Safe Holiday Season, safe holiday, fire safety, christmas tree safety, thanksgiving safety, toddler safety, baby safety, choking hazard, safe holiday food, safe holiday fun, holiday poisons, baby safety at christmas, cooking safety

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Little Ones Don’t Belong in the Kitchen

Watch your attention span carefully during the holiday season. Clearly, you’re going to be busy and sometimes a new walker or toddler will wander where they shouldn’t, even if you turn away for seconds. Preparing holiday meals can be a baby safety nightmare. Your family and friends are running around a hot kitchen quickly, everyone is grabbing large pots of boiling liquid, the oven door opens and closes continually, hot dishes get set out to cool, and often sharp utensils are left within easy reach on the counter. Due to all this festive, yet dangerous meal prep, your baby or toddler shouldn’t be in the kitchen while you’re cooking. Have a non-cooking adult watch over the kiddos, put a gate up at the kitchen door, or place your child in a fun, safe but enclosed baby play yard.

Safe Holiday Season, safe holiday, fire safety, christmas tree safety, thanksgiving safety, toddler safety, baby safety, choking hazard, safe holiday food, safe holiday fun, holiday poisons, baby safety at christmas, cooking safety

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Look Out for Holiday Poisons

Oddly, most parents panic about holiday plants, such as the Poinsettia. In reality, Poinsettias are the least of your holiday worries. A study at Ohio State University found that if a 50 pound child ate a whopping 500 Poinsetta leaves, they might get a slight tummy ache and that’s about it. Still, they do pose a slight risk. If a child handles the leaves of a poinsettia then rubs her eyes or skin, irritation and redness may occur. That said, it’s best to keep Poinsettias and other holiday plants and flowers up and out of reach. The most worrisome poisons during the holidays, according to The Drug and Poison Information Center (DPIC), are as follows:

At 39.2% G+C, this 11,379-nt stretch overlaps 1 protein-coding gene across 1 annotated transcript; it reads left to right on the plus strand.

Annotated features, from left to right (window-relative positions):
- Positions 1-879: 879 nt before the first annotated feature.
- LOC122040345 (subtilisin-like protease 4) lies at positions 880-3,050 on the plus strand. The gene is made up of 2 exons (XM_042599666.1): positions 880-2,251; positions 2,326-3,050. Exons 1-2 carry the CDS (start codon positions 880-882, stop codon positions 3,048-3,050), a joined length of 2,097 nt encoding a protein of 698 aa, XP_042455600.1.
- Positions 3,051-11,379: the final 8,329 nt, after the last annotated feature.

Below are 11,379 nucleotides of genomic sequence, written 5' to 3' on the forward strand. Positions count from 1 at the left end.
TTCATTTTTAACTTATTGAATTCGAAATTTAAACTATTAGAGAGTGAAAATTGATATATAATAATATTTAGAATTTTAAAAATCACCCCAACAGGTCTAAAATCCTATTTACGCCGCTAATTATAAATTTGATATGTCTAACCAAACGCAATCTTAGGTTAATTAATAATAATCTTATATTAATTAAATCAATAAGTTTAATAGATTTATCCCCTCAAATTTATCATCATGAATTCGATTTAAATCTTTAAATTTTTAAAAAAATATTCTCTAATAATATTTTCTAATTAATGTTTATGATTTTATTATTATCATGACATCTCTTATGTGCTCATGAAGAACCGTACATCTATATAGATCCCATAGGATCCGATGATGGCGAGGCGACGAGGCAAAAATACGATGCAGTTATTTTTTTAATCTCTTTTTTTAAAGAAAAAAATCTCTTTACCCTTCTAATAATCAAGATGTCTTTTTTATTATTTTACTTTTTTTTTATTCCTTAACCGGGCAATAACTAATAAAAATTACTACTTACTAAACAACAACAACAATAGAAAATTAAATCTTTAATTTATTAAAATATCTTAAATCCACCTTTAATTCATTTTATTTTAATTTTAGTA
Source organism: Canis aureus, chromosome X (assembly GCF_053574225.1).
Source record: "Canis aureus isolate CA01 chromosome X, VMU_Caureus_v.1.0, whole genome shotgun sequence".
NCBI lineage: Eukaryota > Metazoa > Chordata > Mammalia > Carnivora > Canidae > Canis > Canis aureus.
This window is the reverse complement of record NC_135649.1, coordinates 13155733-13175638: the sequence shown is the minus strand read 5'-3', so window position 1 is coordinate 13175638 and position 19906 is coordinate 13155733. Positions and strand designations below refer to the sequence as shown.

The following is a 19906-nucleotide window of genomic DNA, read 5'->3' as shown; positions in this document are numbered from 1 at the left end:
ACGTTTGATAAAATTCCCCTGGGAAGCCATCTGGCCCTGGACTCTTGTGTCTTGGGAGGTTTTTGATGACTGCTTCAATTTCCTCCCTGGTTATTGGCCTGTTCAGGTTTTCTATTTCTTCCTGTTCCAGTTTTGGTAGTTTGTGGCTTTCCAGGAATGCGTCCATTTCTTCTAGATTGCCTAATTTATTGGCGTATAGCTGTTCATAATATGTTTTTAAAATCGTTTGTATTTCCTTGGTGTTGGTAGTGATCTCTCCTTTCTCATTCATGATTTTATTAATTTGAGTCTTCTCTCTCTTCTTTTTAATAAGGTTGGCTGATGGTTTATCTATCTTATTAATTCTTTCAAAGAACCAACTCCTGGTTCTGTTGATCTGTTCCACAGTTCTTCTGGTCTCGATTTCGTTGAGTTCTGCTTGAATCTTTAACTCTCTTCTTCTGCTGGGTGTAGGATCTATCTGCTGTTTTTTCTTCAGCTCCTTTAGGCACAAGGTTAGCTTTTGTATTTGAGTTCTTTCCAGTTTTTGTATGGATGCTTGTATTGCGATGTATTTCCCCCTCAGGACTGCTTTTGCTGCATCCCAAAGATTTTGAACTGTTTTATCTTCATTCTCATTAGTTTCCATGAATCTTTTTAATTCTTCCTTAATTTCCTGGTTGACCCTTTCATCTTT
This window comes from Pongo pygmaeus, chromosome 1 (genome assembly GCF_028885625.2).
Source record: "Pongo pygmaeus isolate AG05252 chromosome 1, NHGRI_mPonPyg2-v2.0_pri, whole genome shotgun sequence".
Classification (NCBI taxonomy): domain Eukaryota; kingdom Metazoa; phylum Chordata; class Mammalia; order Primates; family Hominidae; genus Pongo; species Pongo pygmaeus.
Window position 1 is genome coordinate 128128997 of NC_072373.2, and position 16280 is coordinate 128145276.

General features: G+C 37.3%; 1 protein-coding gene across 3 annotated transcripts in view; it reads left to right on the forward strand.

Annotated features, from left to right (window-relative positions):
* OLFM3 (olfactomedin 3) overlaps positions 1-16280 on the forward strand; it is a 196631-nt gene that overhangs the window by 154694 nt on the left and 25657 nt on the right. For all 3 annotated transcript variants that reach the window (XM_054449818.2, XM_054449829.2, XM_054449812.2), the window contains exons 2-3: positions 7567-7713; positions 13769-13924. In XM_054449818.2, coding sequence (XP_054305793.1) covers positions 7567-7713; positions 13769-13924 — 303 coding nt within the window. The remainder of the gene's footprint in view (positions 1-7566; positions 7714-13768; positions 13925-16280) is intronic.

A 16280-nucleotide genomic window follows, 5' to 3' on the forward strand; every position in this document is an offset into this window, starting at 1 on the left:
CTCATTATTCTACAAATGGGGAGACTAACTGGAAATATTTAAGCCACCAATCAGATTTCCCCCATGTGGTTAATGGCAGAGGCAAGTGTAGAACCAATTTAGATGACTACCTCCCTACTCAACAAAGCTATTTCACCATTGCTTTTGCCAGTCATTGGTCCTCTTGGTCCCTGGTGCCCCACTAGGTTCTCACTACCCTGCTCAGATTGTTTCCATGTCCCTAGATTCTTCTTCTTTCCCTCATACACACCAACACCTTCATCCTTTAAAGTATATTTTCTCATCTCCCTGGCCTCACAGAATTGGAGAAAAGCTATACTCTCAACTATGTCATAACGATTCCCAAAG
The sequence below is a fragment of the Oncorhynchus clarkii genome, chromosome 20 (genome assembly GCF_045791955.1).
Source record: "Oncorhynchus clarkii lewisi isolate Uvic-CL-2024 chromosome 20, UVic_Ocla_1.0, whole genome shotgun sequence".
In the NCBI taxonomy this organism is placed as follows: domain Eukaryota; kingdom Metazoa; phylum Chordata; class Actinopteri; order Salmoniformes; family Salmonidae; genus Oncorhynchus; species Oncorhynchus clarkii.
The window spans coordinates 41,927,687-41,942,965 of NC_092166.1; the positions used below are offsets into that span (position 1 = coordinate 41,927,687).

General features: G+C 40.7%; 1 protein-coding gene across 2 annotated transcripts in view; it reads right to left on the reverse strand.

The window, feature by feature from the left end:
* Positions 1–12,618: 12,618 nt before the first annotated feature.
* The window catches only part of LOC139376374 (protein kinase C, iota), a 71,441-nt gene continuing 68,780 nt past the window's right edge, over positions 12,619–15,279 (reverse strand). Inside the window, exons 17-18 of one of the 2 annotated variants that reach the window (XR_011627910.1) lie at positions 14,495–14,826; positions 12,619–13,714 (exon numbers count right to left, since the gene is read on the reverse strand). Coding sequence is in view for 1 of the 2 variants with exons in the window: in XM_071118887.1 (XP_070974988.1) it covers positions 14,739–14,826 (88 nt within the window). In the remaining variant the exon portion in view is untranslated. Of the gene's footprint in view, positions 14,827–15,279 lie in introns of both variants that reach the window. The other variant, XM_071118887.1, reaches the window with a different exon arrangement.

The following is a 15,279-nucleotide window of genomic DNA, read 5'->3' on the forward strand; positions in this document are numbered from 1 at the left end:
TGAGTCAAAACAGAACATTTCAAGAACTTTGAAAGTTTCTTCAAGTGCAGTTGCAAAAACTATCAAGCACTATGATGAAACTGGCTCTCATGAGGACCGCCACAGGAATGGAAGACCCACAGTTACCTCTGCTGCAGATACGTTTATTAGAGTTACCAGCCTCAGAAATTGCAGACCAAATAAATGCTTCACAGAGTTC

Alcohol: Of course you know not to hand your toddler a beer, but during the holidays plenty of adults leave drinks laying around, which is maybe why DPIC says there’s a large increase in poison center calls about children and alcohol poisoning during this season. If you’re celebrating with alcohol make sure it’s all  up and out of reach.

Essential Oils and Flavors: During the holidays lots of people use oil of wintergreen, menthol, camphor, eucalyptus, and other essential oils and flavorings in foods and homemade gifts, and these can be toxic for young children if ingested AND they’re likely to be ingested as many of these oils and flavors smell like yummy candy.

Dry Ice: DPIC says that dry ice, a common holiday accessory, can cause tissue damage, and burns to the mouth can occur from ingestion. Keep dry ice away from kids and if your little one gets his hands on some, flush his skin with warm water or give him lukewarm water to drink if he eats some.

Remember, no matter what, if your child touches or ingests a poison or you suspect he has, always call poison control for advice.

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Be Fire Safe

During the holidays fires become more common and this puts your little ones at risk. To avoid fire dangers during the busy holiday season, do the following:

Skip the candles: Candles look super appealing to little ones. They’re colorful, bright, and best of all shining! Kids love to grab at candles, so if you do light up, place candles up high and out of reach or use flame-free fake candle lights. If you must have the real deal, choose wide candles as opposed to slim tapers which are easier to knock over.

Watch the tree: According to the National Fire Protection Association, Christmas trees, both real and artificial, “Were the first items ignited in an estimated 300 reported home structure fires per year since 2000.” To prevent your tree from going up in smoke, keep it well watered, never place your tree near a fireplace or other heat source, and look over your holiday lights annually for cracked bulbs, frayed wires and loose connections.

Go flame resistant: If you decide to buy an artificial tree, choose a flame resistant one or avoid decorating it with lights.